How to Paint Smooth Cabinets

Imagine painting those old cabinets and loving them! Painting cabinets is a high-effort job, but it also promises a high reward, if you do it right. 

By the time you remove the doors, sand, prime, paint, and replace everything, you will have many hours invested in this job. However, as any homeowner can tell you, freshly painted cabinets look amazing.

We’re here to help you avoid the nightmare of doing all that work and ending up with crooked brush lines and bumpy textures. You can make those cabinets look smooth and professional. Here’s how to paint smooth cabinets.

Step 1: Gather your supplies

You’ll need: 
  • Painters tape
  • Drop cloths
  • Degreaser or TSP
  • Rags and tack cloth
  • Paintable putty or wood fill
  • Foam sanding blocks or sandpaper
    Get some medium (about 150) grit sandpaper and some fine (220) grit sandpaper. Foam sanding blocks make it easier to get into crevices and corners, but they cost more.
  • Two or three 3-inch foam paint rollers
  • Medium-quality 2-inch to 3-inch paintbrush for applying primer
  • High-quality 2-inch or 2½-inch angled paintbrush for applying paint
    We like the Purdy ClearCut for oil-based paint and the Purdy Chinex Elite Glide for water-based or acrylic paint.
  • Screwdriver to remove hinge and hardware screws
  • Primer
    Oil-based primer may give higher adhesion and durability. If you choose to use a water-based primer, we recommend a high bonding primer. If you plan to apply a dark paint, you can ask the paint store to tint the primer. It may save you an extra coat of paint in the end.
  • Paint
    If you used oil-based primer, you can choose water-based or oil-based paint. However, if your primer was water-based, be sure you choose a water-based or acrylic topcoat.

Warning:
Oil-based paint fumes are dangerous! Make sure your room is well ventilated.

Step 2: Remove the cabinet doors, drawers, and hardware

As you remove the cabinets, label them using painter’s tape and a numbering system. You’d be surprised how difficult it can be to get all the cabinets back where they belong. Put each door’s hardware in a separate sandwich bag and number the bags to keep track of where they belong.

Put the doors on a rack where you can paint them and let them dry. You can make a rack by laying two 2x4 boards across two sawhorses.

Stand the drawers vertically on a drop cloth, with the painted side facing the sky. Be careful that the wind can’t blow them over.

Step 3: Clean every surface with TSP or KrudKutter


Step 4: Use painter’s tape to protect areas that won’t receive paint


Step 5: Use painter’s putty or wood filler to fill and patch any holes or imperfections

You can leave the hardware holes if you plan to replace the knobs and hinges you took off.

Step 6: Sand every surface with 150-grit sandpaper

Use an electric random orbital sander to speed up sanding flat surfaces. For the crevices, use a foam sanding block. 

No need to completely remove the old paint or finish. Just sand enough that the new paint will adhere.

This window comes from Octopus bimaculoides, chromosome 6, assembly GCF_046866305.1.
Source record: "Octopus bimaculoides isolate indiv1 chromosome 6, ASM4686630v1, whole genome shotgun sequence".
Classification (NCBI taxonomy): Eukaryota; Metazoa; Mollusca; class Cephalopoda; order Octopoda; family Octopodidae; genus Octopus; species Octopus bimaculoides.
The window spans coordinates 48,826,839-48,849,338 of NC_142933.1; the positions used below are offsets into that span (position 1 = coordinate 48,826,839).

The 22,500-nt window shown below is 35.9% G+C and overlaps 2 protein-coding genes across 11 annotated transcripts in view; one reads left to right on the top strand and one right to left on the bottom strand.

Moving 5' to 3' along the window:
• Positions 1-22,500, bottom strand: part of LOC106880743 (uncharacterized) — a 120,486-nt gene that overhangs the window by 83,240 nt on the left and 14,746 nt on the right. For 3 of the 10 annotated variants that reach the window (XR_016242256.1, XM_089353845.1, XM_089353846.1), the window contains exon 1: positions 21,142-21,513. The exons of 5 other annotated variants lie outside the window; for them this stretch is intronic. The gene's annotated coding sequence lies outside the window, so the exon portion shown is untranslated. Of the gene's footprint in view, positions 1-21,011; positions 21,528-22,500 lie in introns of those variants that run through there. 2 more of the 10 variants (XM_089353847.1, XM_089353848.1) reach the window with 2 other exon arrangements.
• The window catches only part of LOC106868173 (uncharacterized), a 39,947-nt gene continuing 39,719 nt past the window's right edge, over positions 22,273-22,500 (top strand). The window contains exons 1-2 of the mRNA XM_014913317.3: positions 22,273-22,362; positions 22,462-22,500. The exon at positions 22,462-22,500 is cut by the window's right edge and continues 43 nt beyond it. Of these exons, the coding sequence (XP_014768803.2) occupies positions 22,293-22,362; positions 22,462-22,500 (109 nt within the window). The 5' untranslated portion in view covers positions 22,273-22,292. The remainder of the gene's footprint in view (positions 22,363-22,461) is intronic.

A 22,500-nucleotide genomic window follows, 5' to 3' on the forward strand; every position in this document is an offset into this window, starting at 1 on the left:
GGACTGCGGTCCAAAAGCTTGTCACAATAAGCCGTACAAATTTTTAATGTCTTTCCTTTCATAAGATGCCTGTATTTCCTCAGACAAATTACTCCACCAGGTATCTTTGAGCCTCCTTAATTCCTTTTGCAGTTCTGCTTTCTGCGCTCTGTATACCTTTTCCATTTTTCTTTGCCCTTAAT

Clean up all the dust with a damp rag, shop vac, or tack cloth.

Step 7: Apply high-quality, high-bond primer

Use a foam roller to lay on a thick coat of primer then use a medium-quality brush to brush off the drips using light strokes following the grain of the wood. Use a cloth to wipe drips from the edges.

Let everything dry for up to 12 hours, then turn the doors over and prime the other sides using the same method.

Once the primer is completely dry, lightly sand and clean the cabinets one more time. This time use fine-grit sandpaper (220 grit).

Step 8: Apply paint to one cabinet door or drawer at a time

To get a super smooth finish, go through these steps on each door or drawer before moving to the next. Start with the backs of the cabinet doors so you can practice your method before you paint the high-visibility surfaces.

A) Use a small foam roller to cover the entire surface with paint. Don’t worry about being neat in this step, just lay the paint heavy on the surface. You’ll clean it up in the next step. You may have to angle the roller and press a little to fill all the cracks and designs that most cabinets have. If pressing the roller makes bubbles in the paint, gently roll them out.

B) Use a high-quality paintbrush to brush the paint smooth. Brush along the grain of the wood, typically from top to bottom. Use long, light strokes with your paintbrush. Don’t push the brush; let it lean against the surface. You’ll probably be taking paint off the surface in this step, and that’s good. If your brush is full of paint, wipe it against the rim of your paint bucket. Keep brushing until the surface is smooth and drip-free.

C) Use a rag to wipe drips from the edges of the painted panel. If you’re using acrylic or water-based paint, dampen the cloth with water. For oil-based paint, use mineral spirits.

Step 9: Repeat steps A, B, C

Once you have one cabinet panel looking smooth, repeat steps A through C for the next panel, then the next. By the time you finish painting the back side of all your cabinet doors, you’ll be a pro at painting smooth cabinet doors. 

Give the panels plenty of time to dry before you flip them over and paint the front sides. In high humidity, this could be more than 12 hours. Make sure they don’t feel tacky at all when you flip them. 

If necessary, give each cabinet a second coat of paint following the above instructions.

Step 10: Replace the doors, drawers, and hardware.


Good job! You made it to the end. Painting cabinets is quite a task. If you live in our area, we’ll be glad to come out and give you a free estimate. You can leave the hard work to us and have confidence that your cabinets are going to look great.


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